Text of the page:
SBR's expert shares some of his personal NHL handicapping theories during these long hot months of summer. In this article he addresses the topic of goaltending save percentage.
Understanding Save Percentage in the NHL
The NHL season isn’t that far away with training camps set to open in about three weeks. For those of you who have followed me here at SBR, you’re well aware that handicapping and writing about the NHL is one of my fortes. I’m going to be discussing one of my key handicapping components pertaining to the NHL, and it involves goaltenders save percentage.
Numbers not Names are the Keys to Success
I have stated on numerous occasions throughout my career, I don’t care who’s on both sides of the ball or ice for this matter. My main goal and livelihood depends on beating a number. That number may be a point spread, money line, or total. Player names, injuries, and weather during the majority of instances are trivial and not useful in my daily pursuit of picking winners. Quite simply, all of those factors are already incorporated in to the line by major Sportsbooks. Trust me, if you’re away of that information, then the books are more than on top of it. However, there are exceptions to every rule, and without a few antithesis to your firm beliefs, the probability of winning lessens. Such is the when accounting for starting pitchers in baseball, and the more applicable to this discussion, starting goaltenders in the NHL.
Save Percentage versus GAA
There was a long period of time in the rich history of the National Hockey League when the most important statistic pertaining to a goaltender was his goals against average (GAA). I personally believe that save percentage is vastly more significant than GAA. Some may say that one coincides with the other, and in some particular instances, that very well may be the case. Casting that notion aside, let’s look at some specific examples from this past season, when GAA can be a misleading statistic, and save percentage provides a more realistic performance line of a goaltender.
The Toronto Maple Leafs backup to Jonathan Bernier, James Reimer, made 26 starts, and appeared in 35 games for Toronto last season. His GAA of 3.16 would be considered as poor by modern day NHL standards. Contrarily, he compiled a solid .909 save percentage. Now let’s look deeper into his numbers. He faced 1001 shots on goal last season in 1767 minutes of ice time. That equates to 34 shots on goal per 60 minutes played, and that’s an extremely high number with all things being considered. It only stands to reason, the more shots on net, higher probability of more goals being scored increases. My conclusion is quite simple regarding Reimer. He performed well in a backup capacity with a poor defensive team in front of him.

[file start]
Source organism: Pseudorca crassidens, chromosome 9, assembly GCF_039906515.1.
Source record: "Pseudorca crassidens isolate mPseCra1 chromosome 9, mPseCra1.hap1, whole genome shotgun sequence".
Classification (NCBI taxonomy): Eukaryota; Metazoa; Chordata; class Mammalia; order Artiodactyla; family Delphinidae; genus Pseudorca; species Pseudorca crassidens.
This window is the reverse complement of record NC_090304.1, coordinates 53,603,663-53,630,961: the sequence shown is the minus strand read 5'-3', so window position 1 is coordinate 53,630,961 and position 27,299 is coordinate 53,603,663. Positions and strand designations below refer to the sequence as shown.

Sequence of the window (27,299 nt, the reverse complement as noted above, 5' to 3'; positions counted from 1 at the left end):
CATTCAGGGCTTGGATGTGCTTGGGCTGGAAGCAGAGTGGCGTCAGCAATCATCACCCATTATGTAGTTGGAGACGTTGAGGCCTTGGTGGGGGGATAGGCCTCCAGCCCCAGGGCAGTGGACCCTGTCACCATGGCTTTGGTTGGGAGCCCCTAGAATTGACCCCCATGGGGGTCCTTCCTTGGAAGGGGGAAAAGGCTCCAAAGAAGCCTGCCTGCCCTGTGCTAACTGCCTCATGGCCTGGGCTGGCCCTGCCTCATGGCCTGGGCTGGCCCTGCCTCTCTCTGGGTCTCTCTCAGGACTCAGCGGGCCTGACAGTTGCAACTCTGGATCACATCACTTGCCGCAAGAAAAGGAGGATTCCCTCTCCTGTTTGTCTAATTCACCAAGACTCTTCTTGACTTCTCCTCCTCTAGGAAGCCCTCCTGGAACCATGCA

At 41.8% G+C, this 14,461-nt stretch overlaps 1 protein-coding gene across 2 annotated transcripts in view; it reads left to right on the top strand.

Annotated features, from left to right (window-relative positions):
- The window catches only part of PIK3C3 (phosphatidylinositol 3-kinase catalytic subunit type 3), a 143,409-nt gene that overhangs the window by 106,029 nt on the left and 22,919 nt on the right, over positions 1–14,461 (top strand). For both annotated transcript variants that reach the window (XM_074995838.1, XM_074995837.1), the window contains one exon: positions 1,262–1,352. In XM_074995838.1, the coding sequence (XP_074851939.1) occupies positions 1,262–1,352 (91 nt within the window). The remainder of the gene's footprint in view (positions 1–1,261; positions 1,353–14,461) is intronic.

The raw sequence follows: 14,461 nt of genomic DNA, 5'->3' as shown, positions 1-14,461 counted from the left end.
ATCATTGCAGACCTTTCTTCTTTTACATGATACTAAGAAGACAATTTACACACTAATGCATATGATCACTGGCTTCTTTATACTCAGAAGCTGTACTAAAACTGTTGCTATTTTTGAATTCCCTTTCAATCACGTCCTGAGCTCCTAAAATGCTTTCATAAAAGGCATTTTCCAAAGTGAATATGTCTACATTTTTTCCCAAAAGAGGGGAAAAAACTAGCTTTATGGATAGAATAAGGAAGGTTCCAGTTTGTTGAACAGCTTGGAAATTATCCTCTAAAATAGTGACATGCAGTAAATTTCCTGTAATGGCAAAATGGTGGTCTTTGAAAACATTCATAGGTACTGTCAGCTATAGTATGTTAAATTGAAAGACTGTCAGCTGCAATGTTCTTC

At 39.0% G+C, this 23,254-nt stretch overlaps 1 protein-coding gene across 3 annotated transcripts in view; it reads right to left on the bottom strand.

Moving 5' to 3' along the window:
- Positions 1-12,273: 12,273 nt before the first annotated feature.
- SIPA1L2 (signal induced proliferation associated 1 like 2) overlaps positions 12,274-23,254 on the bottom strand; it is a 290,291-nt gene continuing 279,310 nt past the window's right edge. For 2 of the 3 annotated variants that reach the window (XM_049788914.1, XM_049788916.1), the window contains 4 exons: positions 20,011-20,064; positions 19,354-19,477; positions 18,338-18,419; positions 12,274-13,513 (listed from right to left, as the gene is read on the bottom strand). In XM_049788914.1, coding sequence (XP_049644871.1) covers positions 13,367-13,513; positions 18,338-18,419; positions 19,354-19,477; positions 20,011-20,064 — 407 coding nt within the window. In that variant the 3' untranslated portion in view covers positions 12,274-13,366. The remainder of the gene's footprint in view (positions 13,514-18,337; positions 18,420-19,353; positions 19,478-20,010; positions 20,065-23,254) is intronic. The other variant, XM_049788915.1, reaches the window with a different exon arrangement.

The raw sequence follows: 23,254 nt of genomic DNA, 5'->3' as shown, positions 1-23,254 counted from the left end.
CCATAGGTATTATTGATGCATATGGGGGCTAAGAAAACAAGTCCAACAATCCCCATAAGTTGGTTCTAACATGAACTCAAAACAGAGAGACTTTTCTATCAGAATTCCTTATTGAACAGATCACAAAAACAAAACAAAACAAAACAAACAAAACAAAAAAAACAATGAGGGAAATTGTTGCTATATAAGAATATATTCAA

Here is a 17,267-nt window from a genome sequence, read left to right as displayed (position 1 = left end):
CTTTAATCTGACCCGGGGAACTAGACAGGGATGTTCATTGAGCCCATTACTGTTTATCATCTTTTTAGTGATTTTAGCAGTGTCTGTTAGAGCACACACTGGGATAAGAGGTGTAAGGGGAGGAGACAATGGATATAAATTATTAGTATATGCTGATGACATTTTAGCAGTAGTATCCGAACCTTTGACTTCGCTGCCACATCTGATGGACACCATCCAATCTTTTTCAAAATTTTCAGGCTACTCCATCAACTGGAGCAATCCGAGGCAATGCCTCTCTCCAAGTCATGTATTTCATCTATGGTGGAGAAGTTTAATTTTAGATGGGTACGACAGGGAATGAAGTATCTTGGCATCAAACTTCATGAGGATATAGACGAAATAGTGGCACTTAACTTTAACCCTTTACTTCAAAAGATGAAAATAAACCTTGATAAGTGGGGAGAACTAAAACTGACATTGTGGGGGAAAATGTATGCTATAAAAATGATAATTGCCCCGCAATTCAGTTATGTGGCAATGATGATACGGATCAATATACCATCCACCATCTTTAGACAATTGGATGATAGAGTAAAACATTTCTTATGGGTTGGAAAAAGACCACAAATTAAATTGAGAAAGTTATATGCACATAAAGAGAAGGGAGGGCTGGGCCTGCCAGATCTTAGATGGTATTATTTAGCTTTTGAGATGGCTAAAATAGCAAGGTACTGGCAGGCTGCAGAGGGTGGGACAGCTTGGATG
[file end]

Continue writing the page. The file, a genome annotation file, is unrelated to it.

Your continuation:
Jaroslav Halak received more credit than he was deserving of last season in my personal perception. Unlike Reimer, Halak had a defensively disciplined Islanders team in front of him, and more importantly, received generous scoring support from his teammates. Now let’s go inside his numbers in order to prove my point. Halak posted a 2.43 GAA average last year, and that certainly appears as a more impressive figure than the previously mentioned Reimer (3.16 GAA). However, his save percentage of .914 wasn’t drastically better than Reimer’s .909. Here’s the key point to be made, Halak faced an average of just 28.7 shots on goal per 60 minutes played. That’s 5.3 shots on goal less per 60 minutes played than Reimer faced. Hence, in my handicapping perspective, given these raw numbers, my conclusion is that Halak was a vastly overvalued goaltender, and was a beneficiary of a having a far superior Islanders team in front of him, than the overpriced in addition to underachieving club that Reimer had at his disposal.
Realistically, if you asked any Leafs fan at the end of last season, would they trade Reimer for Halak, you can be rest assured that 99.9% of them would sign up for that deal. I’m not going to go out on a limb and say that sentiment would be wrong on their part. What I will say is, from a handicapping perspective, and not through the eyes of a general manager or NHL fantasy team owner, those two goaltenders performance lines from a statistical standpoint are more similar than appears on the surface.
There are several examples from last season that I could make when comparing goaltender betting value and this may not have been the best example of them all. However, starting in less than two months and through the Stanley Cup Finals in June of 2016, I’ll be able to present more specific examples that apply directly to making my NHL picks.